Past Tense in German

  • By Aditi Kulkarni
  • June 10, 2023
  • German Language
Past Tense in German

Past Tense in German

Hallo liebe Leute! In German, there are two ways you can transform your sentences in Past Tense in German. One of them is using Präteritum and the other is Perfekt. The basic difference can be stated as-

In Präteritum, no haben/sein form is used. The verb is directly converted to the past form and is conjugated. Eg- Ich war Krank.

In Perfekt, haben/sein form is conjugated according to the Subject of the sentence at 2nd position and partizip II of verb is at end. Eg- Ich habe das gelernt.


Let’s learn first what Präteritum is-

For Modal verbs and helping verbs like sein and haben; we prefer präteritum. For other verbs like gehen, laufen, fahren, and kochen präteritum is used only when we are writing for official texts like newspaper articles. In speaking, we use them in the Perfekt tense. Präteritum form of some verbs are given below-


Past Tense in German


Although haben is an irregular verb, in the Präteritum it uses the standard endings -te, test, -te, -ten, -tet, -ten (t,d ending verbs).

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Gestern hatte Peter viel Spaß. (Peter had a lot of fun yesterday.)

Wir hatten Spaghetti zum Mittagessen. (We had spaghetti for lunch.)

Hattet ihr früher ein rotes Auto? (Did you have a red car before?)


Past Tense in German


As you can see, the verb sein changes its form completely and turns into war. Besides that, it will use the endings -, -st, -, -en, -t, -en, meaning that there won’t be an ending in the first and third person singular (ich war, er war).

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Meine Familie war letzten Sommer in Amerika. (My family was in America last summer.)

Das war toll! (This was great!)

War dein Bruder gestern in der Schule? (Was your brother at school yesterday?)


Past Tense in German


Note- No conjugation has umlaut. Presence of umlaut shows present tense. 

Verb stem for mögen changes.

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Tips to remember conjugations- Remove umlaut. Ending en changes to ten. Conjugate just like arbeiten (t,d ending verbs). Ich and er/sie/es form remains same.


Past Tense in German



Wir mussten immer viel Hausaufgaben machen. (We always had to do a lot of homework.)

Ich konnte gestern nicht arbeiten. (I couldn’t work yesterday.)

Er durfte hier nicht rauchen. (He wasn’t allowed to smoke here.)

Sie wollte nach Deutschland fahren. (She wanted to go to Germany.)


Now, let’s learn about Perfekt in detail-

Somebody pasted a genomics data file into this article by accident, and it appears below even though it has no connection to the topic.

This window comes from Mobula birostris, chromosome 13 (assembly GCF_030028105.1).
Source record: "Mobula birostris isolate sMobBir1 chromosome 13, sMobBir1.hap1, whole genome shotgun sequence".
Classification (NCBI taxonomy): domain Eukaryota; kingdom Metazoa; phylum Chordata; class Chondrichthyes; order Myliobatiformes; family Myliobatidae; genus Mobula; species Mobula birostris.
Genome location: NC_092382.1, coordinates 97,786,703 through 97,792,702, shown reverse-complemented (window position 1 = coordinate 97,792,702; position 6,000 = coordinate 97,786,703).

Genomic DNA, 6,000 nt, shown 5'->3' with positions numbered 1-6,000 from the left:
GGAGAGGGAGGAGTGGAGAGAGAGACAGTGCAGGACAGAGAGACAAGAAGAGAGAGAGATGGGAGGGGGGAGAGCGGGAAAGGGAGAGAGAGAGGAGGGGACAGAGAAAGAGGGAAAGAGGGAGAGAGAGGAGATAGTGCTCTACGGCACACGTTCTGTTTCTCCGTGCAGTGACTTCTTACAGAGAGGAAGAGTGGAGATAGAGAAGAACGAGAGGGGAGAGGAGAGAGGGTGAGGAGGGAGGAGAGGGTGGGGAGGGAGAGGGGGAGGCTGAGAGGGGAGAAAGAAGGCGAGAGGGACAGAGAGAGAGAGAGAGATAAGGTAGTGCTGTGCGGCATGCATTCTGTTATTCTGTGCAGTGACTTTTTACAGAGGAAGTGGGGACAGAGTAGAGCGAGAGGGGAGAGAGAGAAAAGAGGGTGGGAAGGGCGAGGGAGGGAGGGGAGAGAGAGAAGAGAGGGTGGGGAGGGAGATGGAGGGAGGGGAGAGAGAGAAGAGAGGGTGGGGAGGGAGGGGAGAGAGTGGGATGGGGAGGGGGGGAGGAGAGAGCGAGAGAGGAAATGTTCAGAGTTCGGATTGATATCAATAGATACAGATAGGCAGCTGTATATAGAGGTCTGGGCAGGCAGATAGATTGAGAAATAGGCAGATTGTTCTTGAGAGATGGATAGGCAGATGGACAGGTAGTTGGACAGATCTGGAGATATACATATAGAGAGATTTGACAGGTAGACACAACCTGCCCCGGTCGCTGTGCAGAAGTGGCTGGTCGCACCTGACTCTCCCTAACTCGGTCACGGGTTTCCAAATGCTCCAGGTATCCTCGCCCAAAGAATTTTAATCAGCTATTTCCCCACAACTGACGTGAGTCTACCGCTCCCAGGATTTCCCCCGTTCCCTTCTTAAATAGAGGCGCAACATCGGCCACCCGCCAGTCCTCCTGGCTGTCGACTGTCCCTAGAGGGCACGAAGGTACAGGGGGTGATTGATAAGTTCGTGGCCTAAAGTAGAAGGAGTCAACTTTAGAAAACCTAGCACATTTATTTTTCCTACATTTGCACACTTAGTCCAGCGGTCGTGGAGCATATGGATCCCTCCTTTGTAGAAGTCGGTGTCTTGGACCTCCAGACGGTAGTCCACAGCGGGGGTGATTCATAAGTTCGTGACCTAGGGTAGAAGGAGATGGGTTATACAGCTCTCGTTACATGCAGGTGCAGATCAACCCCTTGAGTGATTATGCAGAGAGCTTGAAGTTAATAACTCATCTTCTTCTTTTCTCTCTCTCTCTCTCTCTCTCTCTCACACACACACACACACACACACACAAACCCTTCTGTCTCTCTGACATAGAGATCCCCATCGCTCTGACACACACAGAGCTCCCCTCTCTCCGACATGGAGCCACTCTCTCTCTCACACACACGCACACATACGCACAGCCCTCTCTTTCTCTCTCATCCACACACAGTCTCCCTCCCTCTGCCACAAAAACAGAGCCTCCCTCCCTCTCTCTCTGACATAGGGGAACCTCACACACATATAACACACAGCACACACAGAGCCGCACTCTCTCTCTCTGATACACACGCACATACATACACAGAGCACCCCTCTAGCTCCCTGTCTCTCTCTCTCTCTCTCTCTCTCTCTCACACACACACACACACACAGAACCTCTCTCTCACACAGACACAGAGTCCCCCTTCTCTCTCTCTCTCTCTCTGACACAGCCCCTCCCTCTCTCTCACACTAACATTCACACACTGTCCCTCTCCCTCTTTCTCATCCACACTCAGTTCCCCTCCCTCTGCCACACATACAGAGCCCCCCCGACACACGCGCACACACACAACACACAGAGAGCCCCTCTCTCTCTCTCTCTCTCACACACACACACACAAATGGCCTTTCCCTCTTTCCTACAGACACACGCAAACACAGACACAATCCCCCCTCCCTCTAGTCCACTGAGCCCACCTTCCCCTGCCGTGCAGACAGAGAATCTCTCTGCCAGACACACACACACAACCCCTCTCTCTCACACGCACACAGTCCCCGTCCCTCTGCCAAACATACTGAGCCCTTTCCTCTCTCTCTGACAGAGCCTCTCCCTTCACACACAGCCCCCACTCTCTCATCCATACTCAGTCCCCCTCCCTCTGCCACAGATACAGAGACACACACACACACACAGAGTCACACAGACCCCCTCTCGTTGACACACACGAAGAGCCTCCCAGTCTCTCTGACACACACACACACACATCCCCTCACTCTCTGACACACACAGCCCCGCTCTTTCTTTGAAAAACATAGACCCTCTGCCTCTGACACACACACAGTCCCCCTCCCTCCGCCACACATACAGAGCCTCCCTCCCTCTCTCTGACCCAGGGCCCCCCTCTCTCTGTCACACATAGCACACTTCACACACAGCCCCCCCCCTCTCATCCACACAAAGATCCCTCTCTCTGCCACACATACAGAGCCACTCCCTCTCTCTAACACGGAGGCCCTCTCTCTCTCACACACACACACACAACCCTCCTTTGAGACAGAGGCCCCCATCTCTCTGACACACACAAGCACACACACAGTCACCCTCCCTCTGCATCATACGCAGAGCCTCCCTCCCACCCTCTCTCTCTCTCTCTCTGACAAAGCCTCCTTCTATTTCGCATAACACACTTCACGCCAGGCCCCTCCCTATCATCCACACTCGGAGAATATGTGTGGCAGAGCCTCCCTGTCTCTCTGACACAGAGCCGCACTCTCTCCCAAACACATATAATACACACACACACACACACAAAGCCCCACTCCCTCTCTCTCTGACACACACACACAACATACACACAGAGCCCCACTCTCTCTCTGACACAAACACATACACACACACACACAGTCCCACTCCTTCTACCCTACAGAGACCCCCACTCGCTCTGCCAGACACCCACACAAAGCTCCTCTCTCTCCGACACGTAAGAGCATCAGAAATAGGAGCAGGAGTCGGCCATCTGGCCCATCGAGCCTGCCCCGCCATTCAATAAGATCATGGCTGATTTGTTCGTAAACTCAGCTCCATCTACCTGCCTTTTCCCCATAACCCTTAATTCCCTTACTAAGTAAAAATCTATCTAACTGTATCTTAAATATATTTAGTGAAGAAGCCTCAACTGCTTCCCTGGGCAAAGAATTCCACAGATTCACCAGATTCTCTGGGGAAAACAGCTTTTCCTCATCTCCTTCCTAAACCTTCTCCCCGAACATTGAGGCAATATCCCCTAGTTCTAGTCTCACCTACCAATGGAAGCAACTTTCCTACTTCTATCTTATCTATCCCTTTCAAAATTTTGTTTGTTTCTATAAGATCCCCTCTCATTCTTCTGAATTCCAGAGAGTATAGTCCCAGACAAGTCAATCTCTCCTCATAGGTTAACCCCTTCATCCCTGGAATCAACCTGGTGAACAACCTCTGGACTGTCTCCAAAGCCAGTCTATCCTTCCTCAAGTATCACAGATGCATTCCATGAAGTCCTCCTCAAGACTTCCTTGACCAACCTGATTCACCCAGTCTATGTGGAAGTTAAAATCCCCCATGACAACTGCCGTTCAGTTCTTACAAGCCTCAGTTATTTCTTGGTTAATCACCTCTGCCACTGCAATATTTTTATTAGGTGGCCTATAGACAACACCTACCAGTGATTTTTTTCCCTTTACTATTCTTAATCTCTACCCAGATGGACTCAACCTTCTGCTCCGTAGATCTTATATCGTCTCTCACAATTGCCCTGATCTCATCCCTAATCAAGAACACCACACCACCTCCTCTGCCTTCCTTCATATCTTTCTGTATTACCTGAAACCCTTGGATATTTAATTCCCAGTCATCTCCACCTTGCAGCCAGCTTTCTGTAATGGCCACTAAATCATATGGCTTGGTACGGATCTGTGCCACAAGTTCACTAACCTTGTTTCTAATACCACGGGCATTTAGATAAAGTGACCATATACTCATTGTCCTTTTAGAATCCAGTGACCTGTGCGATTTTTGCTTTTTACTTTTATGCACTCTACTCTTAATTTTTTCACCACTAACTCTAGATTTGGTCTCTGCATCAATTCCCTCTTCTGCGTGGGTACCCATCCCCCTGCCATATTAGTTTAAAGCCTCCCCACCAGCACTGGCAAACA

We use it to speak about actions completed in the recent past. A sentence is in perfekt tense and past participle of verb is called partizip II. As stated above already, In Perfekt, haben/sein form is conjugated according to the Subject of the sentence at 2nd position and partizip II of verb is at end. 

Note that both haben and sein conjugations are in present tense. If präteritum conjugations of haben and sein are used; the tense of sentence changes to plusquamperfekt which is another type of past tense that describes a time previous to another in past.

So, question arises- where do we use sein and where haben? And the answer is simple.

Wherever there is a verb which shows a location change or a verb expresses change of state, we use sein conjuagtions. Eg- Ich bin gestern ins Kino gegangen. (I had gone to Cinemahall yesterday.)

For verbs which don’t show a location change or express change of state, we use haben conjuagtions. Eg- Ich habe gestern meine Hausaufgabe gemacht. (I had done my homework yesterday.)

*Reflaxive verbs always take haben conjugations and the following verbs always form their perfekt with sein: bleiben(to stay), geschehen(to occur), gelingen(to go smoothly), misslingen(to fail), sein(to be), warden(to become).


Now let’s take a look at how we construct the German Past Participle (Partizip II) for different verbs-


Weak verbs / regular verbs:

Find the stem, or Stamm, of a verb by removing the –en ending.

For example, the Stamm of machen (to do) is mach.

Once you have the Stamm, add a ge- prefix at the beginning and a –t to the end i.e

ge + mach + t 

so,machen → gemacht.

Other examples can be kochen- gekocht, lernen- gelernt.

For t,d ending verbs et is added to the end. Eg- arbeiten gearbeitet

One exception to this rule is weak verbs ending in -ieren, which omit the ge. So, studieren becomes ‘studiert’ and telefonieren becomes ‘telefoniert’.

Strong verbs/ irregular verbs:

Strong verbs are your irregular German verbs, like essen; which often(not every time) have spelling changes when conjugated.

To conjugate a strong verb, simply add ge- to the beginning of the word, apply the appropriate spelling change and leave the -en on at the end.


essen gegessen

gehen gegangen

schließen  geschlossen

fahren  gefahren (No spelling change)

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Mixed verbs:

Mixed verbs are a mixture of the two types. Mixed verbs tend to be regular in the present tense, but combine the ending of a weak verb -(e)t with the vowel change of a strong verb in the past tense.


wissen  gewusst

Seperable verbs:

The partizip II of separable verbs is also formed in the above way, except that the separable prefix is joined on to the front of the ge-. 

Eg- aufräumen – auf + ge + räum + t

Gestern hat Michael sein Büro aufgeräumt.


Inseparable verbs:

The only difference is that past participles are formed without the ge-.

Eg- bestellen → bestellt

Ich habe Kaffee bestellt.



  1. Ich habe vor drei Jahren Deutsch gelernt.
  2. Ich bin gestern ins Kino gegangen.
  3. Er ist letze Woche nach Mumbai gefahren.
  4. Sie hat gestern alle Hausaufgaben gemacht.
  5. Er hat gestern Fussball gespielt.

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Aditi Kulkarni

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